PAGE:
Based on conversations by fans on Twitter, almost every character on the show is dearly loved; the audience has been able to watch the characters’ stories from the first season and now to the fourth, watching them grow as individuals and as a family at large. One particular character much of the audience adores is Schnieder, the landlord, who’s story of sobriety is explored on the show.
“Schnieder and I are both sober people, so that’s interesting to me [...] First I felt a little vulnerable talking about that and bringing that to the character but really it’s been pretty amazing to share that and share that experience with Schnieder.” Grinnell remarked.
The topic of sobriety is one the audience is first introduced to when we learn about Schnieder’s sobriety chip.
“It’s incredibly important.” Grinnell states about Schnieder’s sobriety chip. “We have a responsibility in making this show that all the communities we represent, we represent them accurately. And because I am a member of a group of sober people at large, it's incredibly important to me that we represent that storyline accurately and fairly, and with honor and respect.”
One Day at a Time was the first show I watched where I felt such an emotional connection to the stories being told and to the characters themselves. A single episode can bring me to tears and have me laughing the next scene. The dialogue and dynamics between different characters is another thing I love. There are relationships like those of Elena and Alex, two siblings who learn over the course of the show to understand each other; or the relationship between Penelope and Schnieder who are best friends, always sticking by each other and learning important lessons from each other; or the relationship of Penelope with herself, where she goes on a journey of self acceptance and learns to do what’s best for herself.
“What really drew me in about this show was not only the comedy and Rita Moreno’s dancing skills, but also the message and portrayal of the importance of family whether that be biological or more personal.” Jedida Santana, a fan of the show expressed.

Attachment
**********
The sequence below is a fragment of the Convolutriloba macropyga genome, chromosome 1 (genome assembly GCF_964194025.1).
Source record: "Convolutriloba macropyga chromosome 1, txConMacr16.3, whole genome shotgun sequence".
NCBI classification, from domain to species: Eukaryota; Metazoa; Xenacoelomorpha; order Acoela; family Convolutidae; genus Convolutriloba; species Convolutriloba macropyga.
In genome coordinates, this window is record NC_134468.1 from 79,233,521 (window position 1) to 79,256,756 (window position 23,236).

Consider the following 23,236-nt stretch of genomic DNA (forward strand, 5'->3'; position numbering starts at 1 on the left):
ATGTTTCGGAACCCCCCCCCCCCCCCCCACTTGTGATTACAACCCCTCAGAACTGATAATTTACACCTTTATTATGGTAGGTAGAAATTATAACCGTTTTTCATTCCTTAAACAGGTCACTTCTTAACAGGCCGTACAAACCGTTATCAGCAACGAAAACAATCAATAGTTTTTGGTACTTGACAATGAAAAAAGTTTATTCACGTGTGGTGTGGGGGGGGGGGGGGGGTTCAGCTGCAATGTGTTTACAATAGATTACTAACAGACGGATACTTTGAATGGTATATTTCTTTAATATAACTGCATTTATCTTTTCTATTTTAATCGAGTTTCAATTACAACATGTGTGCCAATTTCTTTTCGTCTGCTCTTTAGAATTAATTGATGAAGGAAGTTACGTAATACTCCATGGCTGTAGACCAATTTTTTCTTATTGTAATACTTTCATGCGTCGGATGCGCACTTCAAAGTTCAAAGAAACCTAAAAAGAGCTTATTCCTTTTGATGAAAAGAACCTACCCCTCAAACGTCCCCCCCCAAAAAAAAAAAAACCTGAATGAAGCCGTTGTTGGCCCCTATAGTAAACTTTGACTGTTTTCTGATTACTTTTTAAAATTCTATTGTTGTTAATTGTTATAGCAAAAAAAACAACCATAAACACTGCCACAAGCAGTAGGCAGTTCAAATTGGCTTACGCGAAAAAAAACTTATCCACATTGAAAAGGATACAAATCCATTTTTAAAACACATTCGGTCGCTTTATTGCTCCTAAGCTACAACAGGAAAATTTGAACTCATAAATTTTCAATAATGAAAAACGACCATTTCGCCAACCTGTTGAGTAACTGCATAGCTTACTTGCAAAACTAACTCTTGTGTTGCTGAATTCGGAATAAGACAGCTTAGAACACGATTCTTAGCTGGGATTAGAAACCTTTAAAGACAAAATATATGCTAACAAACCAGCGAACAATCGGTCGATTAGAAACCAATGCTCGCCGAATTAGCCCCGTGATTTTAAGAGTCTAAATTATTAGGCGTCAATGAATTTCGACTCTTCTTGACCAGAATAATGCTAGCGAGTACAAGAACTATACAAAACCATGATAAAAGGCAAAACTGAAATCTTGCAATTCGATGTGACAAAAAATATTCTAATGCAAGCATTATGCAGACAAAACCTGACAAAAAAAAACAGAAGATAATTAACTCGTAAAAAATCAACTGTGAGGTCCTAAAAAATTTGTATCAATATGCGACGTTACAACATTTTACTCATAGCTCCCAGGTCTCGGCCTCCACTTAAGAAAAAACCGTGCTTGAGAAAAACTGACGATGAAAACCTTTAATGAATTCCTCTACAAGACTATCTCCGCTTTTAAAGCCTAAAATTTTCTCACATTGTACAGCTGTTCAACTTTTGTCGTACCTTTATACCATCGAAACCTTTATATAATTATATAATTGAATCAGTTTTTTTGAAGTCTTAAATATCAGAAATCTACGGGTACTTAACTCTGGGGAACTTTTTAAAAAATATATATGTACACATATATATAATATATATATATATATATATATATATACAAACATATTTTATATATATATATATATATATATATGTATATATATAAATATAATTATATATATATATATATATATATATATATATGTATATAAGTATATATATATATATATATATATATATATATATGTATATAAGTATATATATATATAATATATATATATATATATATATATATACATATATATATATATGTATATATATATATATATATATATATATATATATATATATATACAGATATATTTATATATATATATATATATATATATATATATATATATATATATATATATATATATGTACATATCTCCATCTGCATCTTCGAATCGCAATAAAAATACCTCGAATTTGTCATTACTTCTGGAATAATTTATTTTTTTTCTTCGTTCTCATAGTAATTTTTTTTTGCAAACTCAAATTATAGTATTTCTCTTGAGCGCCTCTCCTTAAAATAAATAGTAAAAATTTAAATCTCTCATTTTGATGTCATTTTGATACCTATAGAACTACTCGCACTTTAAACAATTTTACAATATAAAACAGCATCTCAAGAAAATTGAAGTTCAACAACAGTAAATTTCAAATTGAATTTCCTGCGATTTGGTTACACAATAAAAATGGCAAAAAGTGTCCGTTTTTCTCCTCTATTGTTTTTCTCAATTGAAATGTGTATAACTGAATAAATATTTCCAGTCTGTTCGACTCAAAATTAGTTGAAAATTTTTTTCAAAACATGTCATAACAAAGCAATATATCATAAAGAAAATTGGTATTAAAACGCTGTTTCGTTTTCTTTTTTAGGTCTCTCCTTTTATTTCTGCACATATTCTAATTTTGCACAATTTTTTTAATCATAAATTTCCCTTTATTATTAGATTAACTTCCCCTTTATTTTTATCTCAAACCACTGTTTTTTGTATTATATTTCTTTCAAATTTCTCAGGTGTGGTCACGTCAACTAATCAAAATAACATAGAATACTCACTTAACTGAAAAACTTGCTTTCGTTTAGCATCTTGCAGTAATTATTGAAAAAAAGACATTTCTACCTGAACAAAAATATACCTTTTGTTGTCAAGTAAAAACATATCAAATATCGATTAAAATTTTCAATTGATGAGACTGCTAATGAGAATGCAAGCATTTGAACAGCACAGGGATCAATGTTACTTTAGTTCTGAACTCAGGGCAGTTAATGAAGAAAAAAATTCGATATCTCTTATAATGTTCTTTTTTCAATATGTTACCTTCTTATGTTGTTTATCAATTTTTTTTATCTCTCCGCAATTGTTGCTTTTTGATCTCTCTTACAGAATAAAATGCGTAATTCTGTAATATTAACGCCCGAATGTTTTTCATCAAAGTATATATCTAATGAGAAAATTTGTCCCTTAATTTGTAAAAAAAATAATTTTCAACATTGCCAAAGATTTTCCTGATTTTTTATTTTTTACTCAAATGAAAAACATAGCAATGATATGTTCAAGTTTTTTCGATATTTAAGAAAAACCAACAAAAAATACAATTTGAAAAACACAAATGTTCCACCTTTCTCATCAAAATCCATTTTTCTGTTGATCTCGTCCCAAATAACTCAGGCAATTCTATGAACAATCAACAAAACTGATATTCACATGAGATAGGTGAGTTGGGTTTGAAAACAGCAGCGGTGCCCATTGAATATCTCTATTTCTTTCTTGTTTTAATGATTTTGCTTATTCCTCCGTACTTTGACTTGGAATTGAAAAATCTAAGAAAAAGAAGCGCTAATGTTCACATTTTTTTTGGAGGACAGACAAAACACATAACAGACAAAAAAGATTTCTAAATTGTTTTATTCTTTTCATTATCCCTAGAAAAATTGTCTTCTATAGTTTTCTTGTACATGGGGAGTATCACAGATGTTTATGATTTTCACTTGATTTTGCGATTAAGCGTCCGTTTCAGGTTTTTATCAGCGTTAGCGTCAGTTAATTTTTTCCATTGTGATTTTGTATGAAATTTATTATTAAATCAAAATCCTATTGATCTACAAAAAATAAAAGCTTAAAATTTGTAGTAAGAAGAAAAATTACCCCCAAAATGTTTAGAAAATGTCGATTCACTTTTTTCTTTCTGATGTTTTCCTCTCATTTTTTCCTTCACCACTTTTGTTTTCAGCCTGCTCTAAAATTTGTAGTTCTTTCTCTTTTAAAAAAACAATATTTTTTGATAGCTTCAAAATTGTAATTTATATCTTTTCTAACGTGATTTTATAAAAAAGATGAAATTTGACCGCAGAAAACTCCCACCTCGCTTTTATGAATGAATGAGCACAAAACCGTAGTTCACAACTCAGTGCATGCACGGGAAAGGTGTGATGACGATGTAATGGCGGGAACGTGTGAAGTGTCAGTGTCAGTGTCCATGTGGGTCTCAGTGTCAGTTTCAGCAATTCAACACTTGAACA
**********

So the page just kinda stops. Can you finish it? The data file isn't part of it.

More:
This sentiment of loving the show because of its representation and messages is one that resonates with many fans of the show as well.
“I think I consider One Day at a Time one of my favorite shows because I love the fact that I'm able to watch a show that feels relatable to me in a sense.” Santana shared. “Not only being a growing teenager and being Latino, but also experiencing life with my own family in my own small apartment.”
So far the new season has been nothing short of amazing. The first episode of season 4 does a great job of introducing all the characters to new fans and reintroducing them to the old ones, with a jab at Netflix slipped in as the cherry on top. Though the iconic theme song is no longer present in full, the show still has the same charisma it had while on Netflix, the only change being Alex’s hair. One Day at a Time is a show that reaches all people and audiences in a way not many shows today are able to.
“I think this show really tries to portray a story that not only highlights or ‘mentions’ issues or individual differences, but tries to create a deeper understanding that these things are a part of life, a part of who we are but also knowing that understanding doesn’t just stop there, it’s a continuous process and form of life.” said Santana.